Wednesday, March 07, 2007

Politician sues former politician for defamation

Former Polish president Lech Wałęsa has said he is not going to retract his remarks in which he called the current president Lech Kaczynski ‘an imbecile’. Other reports have Wałęsa calling him an idiot, blockhead and a fool.*

"I felt Lech Walesa's statement overstepped the bounds of permissible criticism of the head of state and was meant solely to malign the president," PAP news agency quoted member of parliament Jolanta Szczypinska as saying.

I guess what they really meant to say was that Walesa stepped over the line.

Poland is not the only place where politicians use defamation suits to silence critics. The government of Singapore is notorious for suing critics into jail or bankruptcy or otherwise out of political existence. Thailand's politicians are also keen to resorting to defamation charges where they can.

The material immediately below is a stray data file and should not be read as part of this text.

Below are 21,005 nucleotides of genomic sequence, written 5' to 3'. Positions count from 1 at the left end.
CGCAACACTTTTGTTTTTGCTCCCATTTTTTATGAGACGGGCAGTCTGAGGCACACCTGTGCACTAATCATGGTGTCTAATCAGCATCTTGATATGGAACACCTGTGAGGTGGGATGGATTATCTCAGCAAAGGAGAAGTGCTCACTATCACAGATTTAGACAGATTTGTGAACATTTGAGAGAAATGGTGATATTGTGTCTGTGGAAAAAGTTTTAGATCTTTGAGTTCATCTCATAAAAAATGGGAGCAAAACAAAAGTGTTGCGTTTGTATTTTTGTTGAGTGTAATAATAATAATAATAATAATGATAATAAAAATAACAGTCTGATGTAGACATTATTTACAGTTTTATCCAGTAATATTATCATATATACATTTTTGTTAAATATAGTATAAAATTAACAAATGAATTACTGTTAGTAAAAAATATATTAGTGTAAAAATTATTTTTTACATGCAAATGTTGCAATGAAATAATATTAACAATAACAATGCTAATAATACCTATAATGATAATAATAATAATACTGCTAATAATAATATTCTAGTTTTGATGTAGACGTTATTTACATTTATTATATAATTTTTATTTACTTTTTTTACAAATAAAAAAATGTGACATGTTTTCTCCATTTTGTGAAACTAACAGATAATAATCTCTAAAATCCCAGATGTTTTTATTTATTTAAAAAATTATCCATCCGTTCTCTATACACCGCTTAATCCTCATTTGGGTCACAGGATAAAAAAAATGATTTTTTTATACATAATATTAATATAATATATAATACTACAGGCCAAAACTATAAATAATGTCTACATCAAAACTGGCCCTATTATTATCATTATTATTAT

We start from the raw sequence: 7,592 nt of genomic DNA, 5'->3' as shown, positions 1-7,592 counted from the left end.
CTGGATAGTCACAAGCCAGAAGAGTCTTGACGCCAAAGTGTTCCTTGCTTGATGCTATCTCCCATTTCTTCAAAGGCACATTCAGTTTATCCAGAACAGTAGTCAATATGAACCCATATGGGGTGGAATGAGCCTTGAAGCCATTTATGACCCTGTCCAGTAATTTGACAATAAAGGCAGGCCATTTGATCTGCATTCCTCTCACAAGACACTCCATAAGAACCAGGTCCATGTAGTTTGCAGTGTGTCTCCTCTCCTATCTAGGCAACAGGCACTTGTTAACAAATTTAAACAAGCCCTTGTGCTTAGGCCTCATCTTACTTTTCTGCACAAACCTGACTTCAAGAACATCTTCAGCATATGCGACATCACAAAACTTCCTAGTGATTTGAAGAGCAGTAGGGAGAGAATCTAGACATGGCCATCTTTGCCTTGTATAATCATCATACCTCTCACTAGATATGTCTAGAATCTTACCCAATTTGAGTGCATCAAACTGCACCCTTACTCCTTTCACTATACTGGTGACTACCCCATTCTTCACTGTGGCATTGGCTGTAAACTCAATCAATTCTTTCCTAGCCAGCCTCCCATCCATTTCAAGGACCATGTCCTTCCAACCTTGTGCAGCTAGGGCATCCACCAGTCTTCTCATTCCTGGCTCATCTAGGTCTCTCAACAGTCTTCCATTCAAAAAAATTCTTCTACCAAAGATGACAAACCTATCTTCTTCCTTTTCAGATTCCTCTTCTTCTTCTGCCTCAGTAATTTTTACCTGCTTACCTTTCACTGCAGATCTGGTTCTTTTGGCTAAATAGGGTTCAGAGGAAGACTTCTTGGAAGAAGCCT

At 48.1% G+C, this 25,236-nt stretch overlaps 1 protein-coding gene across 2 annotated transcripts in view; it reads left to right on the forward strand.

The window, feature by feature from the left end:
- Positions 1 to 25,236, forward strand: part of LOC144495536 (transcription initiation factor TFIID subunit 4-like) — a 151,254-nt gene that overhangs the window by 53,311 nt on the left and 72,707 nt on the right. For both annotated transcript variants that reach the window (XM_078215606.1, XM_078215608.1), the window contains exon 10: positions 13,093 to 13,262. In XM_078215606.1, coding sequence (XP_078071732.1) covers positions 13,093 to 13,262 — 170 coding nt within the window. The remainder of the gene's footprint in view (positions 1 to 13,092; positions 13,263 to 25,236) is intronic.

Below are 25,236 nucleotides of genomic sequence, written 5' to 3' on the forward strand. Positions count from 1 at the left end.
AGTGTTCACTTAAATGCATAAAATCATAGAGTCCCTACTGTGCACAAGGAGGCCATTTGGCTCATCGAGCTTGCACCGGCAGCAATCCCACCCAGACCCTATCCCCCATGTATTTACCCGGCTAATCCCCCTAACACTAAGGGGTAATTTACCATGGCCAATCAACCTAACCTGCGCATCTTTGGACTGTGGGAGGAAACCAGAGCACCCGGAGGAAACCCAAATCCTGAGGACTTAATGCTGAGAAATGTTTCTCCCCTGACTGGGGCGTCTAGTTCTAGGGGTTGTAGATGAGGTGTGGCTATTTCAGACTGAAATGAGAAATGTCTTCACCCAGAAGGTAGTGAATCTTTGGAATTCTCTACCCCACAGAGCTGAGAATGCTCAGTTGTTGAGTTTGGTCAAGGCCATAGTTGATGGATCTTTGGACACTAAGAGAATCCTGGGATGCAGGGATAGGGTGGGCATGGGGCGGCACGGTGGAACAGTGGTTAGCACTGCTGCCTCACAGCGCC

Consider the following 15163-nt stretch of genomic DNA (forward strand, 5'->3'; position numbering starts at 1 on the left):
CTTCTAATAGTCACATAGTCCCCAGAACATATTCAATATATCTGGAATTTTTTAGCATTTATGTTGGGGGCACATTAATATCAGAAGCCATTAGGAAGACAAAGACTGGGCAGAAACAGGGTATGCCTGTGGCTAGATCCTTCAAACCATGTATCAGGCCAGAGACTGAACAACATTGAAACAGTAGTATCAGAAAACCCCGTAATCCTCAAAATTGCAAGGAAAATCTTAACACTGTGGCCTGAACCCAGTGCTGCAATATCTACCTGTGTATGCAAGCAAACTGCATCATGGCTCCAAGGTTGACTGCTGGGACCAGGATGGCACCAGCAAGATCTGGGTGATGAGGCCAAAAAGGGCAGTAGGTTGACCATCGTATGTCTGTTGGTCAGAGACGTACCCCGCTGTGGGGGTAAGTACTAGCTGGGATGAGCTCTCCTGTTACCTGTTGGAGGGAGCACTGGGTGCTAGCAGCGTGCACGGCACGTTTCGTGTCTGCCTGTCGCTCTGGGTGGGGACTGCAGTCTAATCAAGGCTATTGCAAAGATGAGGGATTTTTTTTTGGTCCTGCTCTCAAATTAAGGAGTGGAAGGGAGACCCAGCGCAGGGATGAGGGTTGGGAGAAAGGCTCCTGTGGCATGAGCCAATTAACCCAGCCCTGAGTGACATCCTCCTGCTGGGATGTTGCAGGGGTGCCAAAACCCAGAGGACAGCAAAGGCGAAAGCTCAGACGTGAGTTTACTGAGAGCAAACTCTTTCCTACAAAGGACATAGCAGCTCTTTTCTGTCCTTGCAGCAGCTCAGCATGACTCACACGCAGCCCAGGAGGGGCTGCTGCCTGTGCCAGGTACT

Even if they don't win their case, the costs of legal defence can be crippling.

In Poland, Thailand and Singapore, these defamation actions are pursued as criminal offences where jail time can and have been imposed on top of any monetary damages. In Poland, for example, you can go to prison for 3 years if you insult the head of state.

In Canada, defamation tends to be a civil matter where the worse that can happen is the award of monetary damages. That must be a great relief to some.

Defamation actions between politicians tend to be confined to nations where the democratic system is weak, disreputable or immature. Rarely do you see these actions in western mature democracies but while it can happen, these cases tend to be thrown out pretty early in the game because the benefit of the doubt is given to fair comment.

You see, in most mature western democracies, politicians learn that fair comment and the public interest in critical speech trumps any feeling of personal annoyance they might feel for getting called out. While they may publicly respond to charges in a clear and unequivocal manner, in the end they understand and accept that the true measure of their standing in the long run will not be the decision of a court judge but in the will of the electorate.

*I assume they were all the same incident but simply translated differently. Makes you admire what a colourful language Polish can be.

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